We plotted time-lapse images of banded activity (Figure 13B; Frames 1800–1950; rows 6, 7; black boxed regions) with greater temporal resolution (Figure 13C; 3 ms between frames). In this particular slice, the banded region began ∼300 ms (frame 1800) after the onset of the train (frame 300), when depolarization began to accumulate (as in Figure 13A, traces). The pattern consisted of the primary band and secondary orthogonal bands running oblique to either the dorsal-ventral or rostral-caudal axes. In other laminar slices where similar minimal stimulation was used (n = 22), bands were oriented differently, slightly deviating from the angles described in this figure, which is expected if a particular band depends on the subset of lemniscal afferents activated. 5/22 slices exhibited a single band oblique to the dorso-ventral axis, 7/22 slices displayed two distinct bands, parallel to the rostro-caudal axis, and 10/22 slices displayed two bands, one of which was parallel to the rostral-caudal axis, the other at an oblique angle to the dorso-ventral axis. The bands remained consistently strong once activated, also suggesting prolonged depolarizing responses. In single ICC neurons, accumulating depolarization results from synaptic summation and changes in intrinsic ion channel activity (Sivaramakrishnan and Oliver, 2006); the spatial information obtained from VSD images suggests that accumulating depolarization recruits a subset of the lamina into regions of high activity.

Stimulus-and Cell Type-Specific Microcircuits in the ICC

Whole-cell patch recordings of LL-evoked responses in single ICC neurons suggest that the amplitude and duration of synaptic potentials, the frequency of spiking and the ability to follow their inputs is determined by the relative numbers and frequency of afferent axons activated, which can be varied by changing the strength and frequency of electrical shocks applied to the LL (Sivaramakrishnan et al., 2004). We now use VSD imaging to highlight the importance of stimulus parameters in determining the specificity of functionally active circuits in the ICC. We illustrate the stimulus-circuit dependence using two LL stimulus paradigms: (1) low- and high-frequency trains that produce different spatio-temporal profiles (Figure 14A), and (2) a long train at very low input strength that isolates a cell-type specific local circuit (Figure 14B).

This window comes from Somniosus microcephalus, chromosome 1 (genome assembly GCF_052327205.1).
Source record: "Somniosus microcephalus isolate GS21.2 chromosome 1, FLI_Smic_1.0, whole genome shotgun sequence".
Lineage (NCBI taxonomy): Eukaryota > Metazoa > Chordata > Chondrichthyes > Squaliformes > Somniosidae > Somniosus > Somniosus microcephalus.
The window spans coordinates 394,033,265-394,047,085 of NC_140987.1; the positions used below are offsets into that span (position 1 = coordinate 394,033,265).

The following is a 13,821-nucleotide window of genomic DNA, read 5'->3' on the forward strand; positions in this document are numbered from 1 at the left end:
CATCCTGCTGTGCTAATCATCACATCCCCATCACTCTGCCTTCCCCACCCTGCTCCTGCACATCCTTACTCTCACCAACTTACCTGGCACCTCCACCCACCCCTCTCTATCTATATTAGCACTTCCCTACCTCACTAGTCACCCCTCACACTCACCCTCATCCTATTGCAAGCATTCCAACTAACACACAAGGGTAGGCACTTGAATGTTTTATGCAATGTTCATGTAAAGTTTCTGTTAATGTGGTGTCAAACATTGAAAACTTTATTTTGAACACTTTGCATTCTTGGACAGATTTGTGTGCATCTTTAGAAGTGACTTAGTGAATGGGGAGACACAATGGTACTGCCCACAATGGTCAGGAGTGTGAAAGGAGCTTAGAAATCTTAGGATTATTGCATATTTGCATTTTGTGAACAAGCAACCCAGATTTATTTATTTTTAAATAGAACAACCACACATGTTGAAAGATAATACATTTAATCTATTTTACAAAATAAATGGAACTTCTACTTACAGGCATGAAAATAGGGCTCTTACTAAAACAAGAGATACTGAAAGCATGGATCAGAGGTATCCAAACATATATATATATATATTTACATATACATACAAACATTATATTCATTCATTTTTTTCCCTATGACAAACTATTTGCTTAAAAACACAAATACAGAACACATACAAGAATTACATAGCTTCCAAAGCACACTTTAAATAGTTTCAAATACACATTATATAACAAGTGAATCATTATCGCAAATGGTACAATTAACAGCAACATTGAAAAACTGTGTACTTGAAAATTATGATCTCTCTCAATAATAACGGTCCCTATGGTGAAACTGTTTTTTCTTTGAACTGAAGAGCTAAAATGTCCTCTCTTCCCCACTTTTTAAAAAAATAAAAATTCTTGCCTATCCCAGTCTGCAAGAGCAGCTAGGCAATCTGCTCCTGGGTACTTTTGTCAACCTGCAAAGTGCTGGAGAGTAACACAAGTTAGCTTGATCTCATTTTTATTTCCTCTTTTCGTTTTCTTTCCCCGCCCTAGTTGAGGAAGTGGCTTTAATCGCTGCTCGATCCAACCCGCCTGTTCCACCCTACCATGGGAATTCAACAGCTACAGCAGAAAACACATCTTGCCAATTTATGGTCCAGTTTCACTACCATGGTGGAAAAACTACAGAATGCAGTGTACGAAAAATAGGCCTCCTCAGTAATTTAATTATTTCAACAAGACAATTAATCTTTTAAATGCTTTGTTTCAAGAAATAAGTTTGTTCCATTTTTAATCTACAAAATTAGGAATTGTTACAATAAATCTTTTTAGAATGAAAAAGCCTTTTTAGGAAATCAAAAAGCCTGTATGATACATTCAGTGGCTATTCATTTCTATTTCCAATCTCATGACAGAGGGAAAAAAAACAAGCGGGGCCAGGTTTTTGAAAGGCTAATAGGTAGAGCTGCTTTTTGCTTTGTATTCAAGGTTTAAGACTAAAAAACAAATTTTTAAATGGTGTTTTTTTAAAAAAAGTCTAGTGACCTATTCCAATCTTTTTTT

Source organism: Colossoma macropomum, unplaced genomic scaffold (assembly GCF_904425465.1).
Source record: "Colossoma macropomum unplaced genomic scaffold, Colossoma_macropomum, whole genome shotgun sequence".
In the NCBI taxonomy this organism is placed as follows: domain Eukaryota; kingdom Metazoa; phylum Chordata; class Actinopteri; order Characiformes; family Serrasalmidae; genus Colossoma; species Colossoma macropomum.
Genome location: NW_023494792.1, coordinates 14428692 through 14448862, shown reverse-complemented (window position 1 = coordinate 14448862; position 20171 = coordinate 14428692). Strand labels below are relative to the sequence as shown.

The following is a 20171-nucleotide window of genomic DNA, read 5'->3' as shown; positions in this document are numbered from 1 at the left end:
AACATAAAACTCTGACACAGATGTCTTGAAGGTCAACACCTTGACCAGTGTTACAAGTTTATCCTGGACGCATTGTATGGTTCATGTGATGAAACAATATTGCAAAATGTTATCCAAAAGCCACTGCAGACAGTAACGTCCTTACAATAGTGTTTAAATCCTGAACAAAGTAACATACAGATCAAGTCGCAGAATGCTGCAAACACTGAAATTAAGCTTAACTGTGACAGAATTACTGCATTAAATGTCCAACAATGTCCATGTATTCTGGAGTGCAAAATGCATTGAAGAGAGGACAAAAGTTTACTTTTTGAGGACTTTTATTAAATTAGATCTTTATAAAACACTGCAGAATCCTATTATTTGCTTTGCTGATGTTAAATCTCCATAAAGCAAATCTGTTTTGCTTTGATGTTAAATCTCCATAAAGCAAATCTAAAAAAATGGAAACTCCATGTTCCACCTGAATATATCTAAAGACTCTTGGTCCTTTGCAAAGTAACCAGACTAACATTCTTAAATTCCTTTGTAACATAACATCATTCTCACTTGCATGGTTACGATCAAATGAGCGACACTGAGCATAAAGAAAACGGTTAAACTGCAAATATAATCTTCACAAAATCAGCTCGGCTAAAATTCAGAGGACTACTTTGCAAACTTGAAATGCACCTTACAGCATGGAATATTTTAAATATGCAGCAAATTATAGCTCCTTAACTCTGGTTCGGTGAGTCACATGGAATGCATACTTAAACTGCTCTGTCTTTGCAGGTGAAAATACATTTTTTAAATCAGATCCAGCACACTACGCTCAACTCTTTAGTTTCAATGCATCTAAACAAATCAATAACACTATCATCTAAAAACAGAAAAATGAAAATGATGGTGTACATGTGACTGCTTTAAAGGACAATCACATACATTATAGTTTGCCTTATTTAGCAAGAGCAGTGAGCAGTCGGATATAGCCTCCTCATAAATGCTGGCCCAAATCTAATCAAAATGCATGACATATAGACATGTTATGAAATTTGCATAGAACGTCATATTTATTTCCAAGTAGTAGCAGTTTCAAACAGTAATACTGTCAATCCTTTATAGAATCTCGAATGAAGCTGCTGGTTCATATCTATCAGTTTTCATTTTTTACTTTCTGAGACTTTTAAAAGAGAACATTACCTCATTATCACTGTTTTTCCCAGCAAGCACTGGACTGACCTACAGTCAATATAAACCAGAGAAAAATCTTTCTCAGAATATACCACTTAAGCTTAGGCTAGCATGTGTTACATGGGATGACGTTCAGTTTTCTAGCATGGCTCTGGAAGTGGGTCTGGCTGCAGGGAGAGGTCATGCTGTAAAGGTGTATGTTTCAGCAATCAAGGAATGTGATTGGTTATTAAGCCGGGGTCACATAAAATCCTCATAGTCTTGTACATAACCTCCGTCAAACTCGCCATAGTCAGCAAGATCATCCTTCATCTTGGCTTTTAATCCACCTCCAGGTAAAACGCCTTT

Figure 14. Stimulus-specific microcircuits in the ICC. (A) Time lapse images of responses in a transverse IC slice (mouse; P20) to changing LL stimulus frequencies. (i) Responses to a 10 Hz train are localized to the ventral ICC where LL axons enter. Frames are 12 ms apart. Inset: White and gray traces correspond to the similarly colored pixels in the first frame 830. The pixels chosen are close together to illustrate the spatially restricted nature of the response. While the response at the white pixel is large, there is no response at the gray pixel. Responses in frames 848, 1010, and 1172 correspond to the times of each of the three shocks (100 ms apart). Right panel, Expanded image of the first frame, 830, with inset traces of responses in white and gray pixels; Red line, response area (three of the four shocks) covered by frames 830-1172. (ii) Responses to a 40 Hz train spread and exhibit accumulating non-linearities. Shock current strength is the same as in (i). Frames are 25 ms apart (the same separation as the interpulse interval). The 1–1 stimulus-response coupling as well as the spatially restricted response seen in the early frames (870–1070) is lost during the later part of the train (frames 1310–1590). Inset: Color range is chosen to highlight the depolarizing response. Instances of hyperpolarization, e.g., activity below baseline seen toward the end of the train, are therefore omitted from the total response; Right panel, Expanded image of the first frame, 830, with inset traces of responses in white and gray pixels. (B) Time lapse images of responses in a transverse IC slice (rat; P25) to a 1-s long train at 40 Hz. Shock strength 0.15 mA. Frames are 7.2 ms apart. Response region (frames 2100-2328) corresponds to the inhibitory and excitatory motifs of the rebound region only (inset, red line). Color scale is adjusted so that the baseline is set to green to allow for inhibitory responses to appear toward the blue regions. Frame 2112 shows a small localized depolarizing response. This frame precedes the onset of inhibition (frame 2148) by 22 ms. Directional scale bar applies to (A,B). Right panel, Expanded image of the first frame, 2100, with inset traces of responses in white and gray pixels.